Several hematopoietic growth factors (HGFs) have achieved widespread clinical application. In the United States alone, more than US $5 billion per year of the health care budget is spent on these factors. The first patients were treated with recombinant human erythropoietin (rHuEPO, epoetin alfa, Epogen®) in 1985 and the first patients received recombinant methionyl human granulocyte colony-stimulating factor (r-metHuG-CSF, filgrastim, Neupogen®) or recombinant human granulocyte-macrophage colony-stimulating factor (rHuGM-CSF, sargramostim, Leukine® or Prokine®) in 1986. The first agent promoting platelet recovery was formally approved in 1997 (recombinant human interleukin-11 [rHuIL-11], oprelvekin, Neumega®). In 2002, sustained-duration derivative r-metHuG-CSF (pegfilgrastim, Neulasta®) was formally approved for clinical use. Likewise in 2002, a new erythropoietic protein (darbepoetin alfa, Aranesp®) with a longer serum half-life and increased biologic activity compared with rHuEPO was formally approved for clinical use. Pharmaceutical forms of several other agents have been assessed in clinical studies but are yet to find a widespread clinical utility or niche (e.g., stem cell factor, thrombopoietin, interleukin-3, colony-stimulating factor-1 [macrophage colony-stimulating factor]). The efficacy of the marketed agents to ameliorate the complications of cancer and the side effects of chemotherapy has led to their broad clinical application; however, their cost has led to efforts to ensure that their use is focused onto clinically appropriate indications. Hematopoietic Growth Factors in Oncology: Basic Science and Clinical Therapeutics is a further contribution to this endeavor.

HGFs are produced in the bone marrow, kidney, brain, and fetal liver by a wide variety of cells, and they exhibit exquisite selectivity of action dependent on the expression of specific receptors by target cells. The factors stimulate proliferation and differentiation, have antiapoptotic effects, and enhance the function of mature cells.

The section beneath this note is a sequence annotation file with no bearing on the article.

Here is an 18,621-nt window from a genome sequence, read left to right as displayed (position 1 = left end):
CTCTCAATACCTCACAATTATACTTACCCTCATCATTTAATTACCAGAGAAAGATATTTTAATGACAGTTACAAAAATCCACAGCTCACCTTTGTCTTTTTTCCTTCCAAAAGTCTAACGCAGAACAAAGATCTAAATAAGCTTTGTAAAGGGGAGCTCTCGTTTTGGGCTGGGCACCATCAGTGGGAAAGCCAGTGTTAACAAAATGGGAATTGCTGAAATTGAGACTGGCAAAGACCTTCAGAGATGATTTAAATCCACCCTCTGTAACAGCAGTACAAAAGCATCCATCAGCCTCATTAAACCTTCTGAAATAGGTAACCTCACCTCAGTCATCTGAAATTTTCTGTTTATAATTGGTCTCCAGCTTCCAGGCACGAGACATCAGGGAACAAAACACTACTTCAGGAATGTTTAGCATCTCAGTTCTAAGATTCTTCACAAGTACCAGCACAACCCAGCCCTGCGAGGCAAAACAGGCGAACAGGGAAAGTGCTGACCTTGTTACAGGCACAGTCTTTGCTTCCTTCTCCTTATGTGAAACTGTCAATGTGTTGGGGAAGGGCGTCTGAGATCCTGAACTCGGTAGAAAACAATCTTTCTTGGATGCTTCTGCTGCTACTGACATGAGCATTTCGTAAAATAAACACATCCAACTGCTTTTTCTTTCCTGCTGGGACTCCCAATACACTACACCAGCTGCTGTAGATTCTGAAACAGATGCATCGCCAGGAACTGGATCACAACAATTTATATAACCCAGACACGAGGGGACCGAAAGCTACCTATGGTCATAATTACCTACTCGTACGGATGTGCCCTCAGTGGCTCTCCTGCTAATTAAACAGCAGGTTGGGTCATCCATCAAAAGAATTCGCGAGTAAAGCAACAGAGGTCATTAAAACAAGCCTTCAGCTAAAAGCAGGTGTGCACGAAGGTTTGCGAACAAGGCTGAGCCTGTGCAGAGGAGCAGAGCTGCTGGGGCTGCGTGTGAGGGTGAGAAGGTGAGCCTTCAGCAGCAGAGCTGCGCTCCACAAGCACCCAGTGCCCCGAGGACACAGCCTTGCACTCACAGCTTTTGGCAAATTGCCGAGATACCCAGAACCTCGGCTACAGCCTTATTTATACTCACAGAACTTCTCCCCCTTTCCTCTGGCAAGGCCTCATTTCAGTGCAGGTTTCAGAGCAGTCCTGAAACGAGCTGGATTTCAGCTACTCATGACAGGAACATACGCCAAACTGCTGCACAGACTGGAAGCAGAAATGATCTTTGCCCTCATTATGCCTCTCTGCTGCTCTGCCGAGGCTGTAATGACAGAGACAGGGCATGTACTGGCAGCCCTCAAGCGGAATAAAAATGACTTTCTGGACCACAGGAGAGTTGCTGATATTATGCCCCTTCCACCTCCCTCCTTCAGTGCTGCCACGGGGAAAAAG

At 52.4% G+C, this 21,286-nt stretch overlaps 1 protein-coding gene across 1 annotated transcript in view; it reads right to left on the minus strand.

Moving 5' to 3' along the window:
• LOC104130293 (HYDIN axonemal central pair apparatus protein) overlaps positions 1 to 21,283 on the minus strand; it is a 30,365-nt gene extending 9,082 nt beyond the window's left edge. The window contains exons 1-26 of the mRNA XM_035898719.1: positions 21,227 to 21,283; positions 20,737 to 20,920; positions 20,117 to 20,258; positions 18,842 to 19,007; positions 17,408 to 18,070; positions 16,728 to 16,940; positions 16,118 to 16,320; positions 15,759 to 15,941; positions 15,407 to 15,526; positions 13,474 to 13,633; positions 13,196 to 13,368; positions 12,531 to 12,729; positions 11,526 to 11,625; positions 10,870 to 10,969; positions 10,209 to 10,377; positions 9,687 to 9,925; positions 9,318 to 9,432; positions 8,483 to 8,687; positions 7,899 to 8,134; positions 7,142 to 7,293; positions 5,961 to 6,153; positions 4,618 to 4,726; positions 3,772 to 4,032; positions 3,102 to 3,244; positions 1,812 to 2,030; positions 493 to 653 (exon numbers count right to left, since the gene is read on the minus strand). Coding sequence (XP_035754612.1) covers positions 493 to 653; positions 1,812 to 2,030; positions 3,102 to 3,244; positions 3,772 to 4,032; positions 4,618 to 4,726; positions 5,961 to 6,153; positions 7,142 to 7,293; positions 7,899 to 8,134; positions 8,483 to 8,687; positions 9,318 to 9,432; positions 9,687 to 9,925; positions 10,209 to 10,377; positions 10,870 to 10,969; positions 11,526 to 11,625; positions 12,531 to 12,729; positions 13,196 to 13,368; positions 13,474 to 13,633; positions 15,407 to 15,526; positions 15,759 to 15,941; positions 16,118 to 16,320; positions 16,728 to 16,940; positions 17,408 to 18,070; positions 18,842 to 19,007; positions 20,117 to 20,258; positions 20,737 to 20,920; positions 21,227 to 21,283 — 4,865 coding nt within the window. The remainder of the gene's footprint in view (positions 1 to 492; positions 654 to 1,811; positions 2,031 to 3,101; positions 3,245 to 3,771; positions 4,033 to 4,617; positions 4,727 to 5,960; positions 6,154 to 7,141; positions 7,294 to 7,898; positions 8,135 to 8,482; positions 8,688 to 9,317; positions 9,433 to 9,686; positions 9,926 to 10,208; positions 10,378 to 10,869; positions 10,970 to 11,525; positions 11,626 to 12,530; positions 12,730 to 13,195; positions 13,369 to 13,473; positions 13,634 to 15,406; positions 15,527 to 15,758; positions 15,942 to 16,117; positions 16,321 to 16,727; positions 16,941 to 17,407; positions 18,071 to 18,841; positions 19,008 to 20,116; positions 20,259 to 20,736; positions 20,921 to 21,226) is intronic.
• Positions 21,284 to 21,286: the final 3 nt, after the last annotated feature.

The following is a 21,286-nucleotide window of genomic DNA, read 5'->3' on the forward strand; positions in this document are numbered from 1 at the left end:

Hematopoietic Growth Factors in Oncology: Basic Science and Clinical Therapeutics introduces the molecular basis for the activity of HGFs and discusses their specific role in the treatment of various malignancies. The clinical application of these agents continues to expand because of their benefits and relative lack of side effects. Chemotherapy remains a mainstay of cancer treatment despite the introduction of newer therapeutic approaches, and so there remains a need to optimize chemotherapy-related supportive care. In the chapters presented from a systematic oncology perspective, we hope to help oncologists treating patients with particular tumor types to make informed evidence-based decisions about adjunctive HGF therapy within disease-focused treatment regimens. The volume also describes progress in various areas of basic science that may lead to further advances in hemopoietic cell regulation. There are also sections on the utility of growth factors in infectious disease settings such as AIDS.

Some notes about the preparation of the book are in order. Because of the nature of scientific inquiry, the editors have allowed overlap in chapter topics and varying opinions. We encouraged the authors to be comprehensive regarding the available HGFs, and we actively sought chapters covering the currently available agents. The opinions expressed are not necessarily the opinions of the editors or the publisher. Great care has been taken to ensure the integrity of the references and drug doses, but the package inserts of any drug should always be consulted before administration.

Readers will realize that many scientists and clinicians worldwide have worked and continue to work in the fields of basic and applied research of HGFs. We would, however, like to recognize one of our colleagues, Dr. Dora M. Menchaca. Dora joined Amgen in July 1991 as a clinical manager and was a close colleague of MaryAnn Foote and George Morstyn. She was involved in the design and conduct of many clinical trials, including the use of filgrastim in the setting of acute myeloid leukemia and myelodysplastic syndromes; the use of stem cell factor in many clinical settings; the use of megakaryocyte growth and development factor for the treatment of thrombocytopenia and for harvesting peripheral blood progenitor cells; and several other molecules. Dora was an advocate for patients enrolled in clinical trials and worked diligently to help get new therapeutic molecules registered and marketed to help patients worldwide. Dora was returning on an early morning flight after a meeting with the FDA and was on American Airlines flight 77 that was hijacked and crashed into the US Pentagon on September 11, 2001. We still mourn the loss of this dedicated scientist and continue to miss her enthusiasm, her intelligence, her warm and caring personality, and her infectious smile and laughing eyes. We dedicate this book to Dora.

George Morstyn, mbbs, phd, fracp

MaryAnn Foote, phd

Graham J. Lieschke, mbbs, phd, fracp

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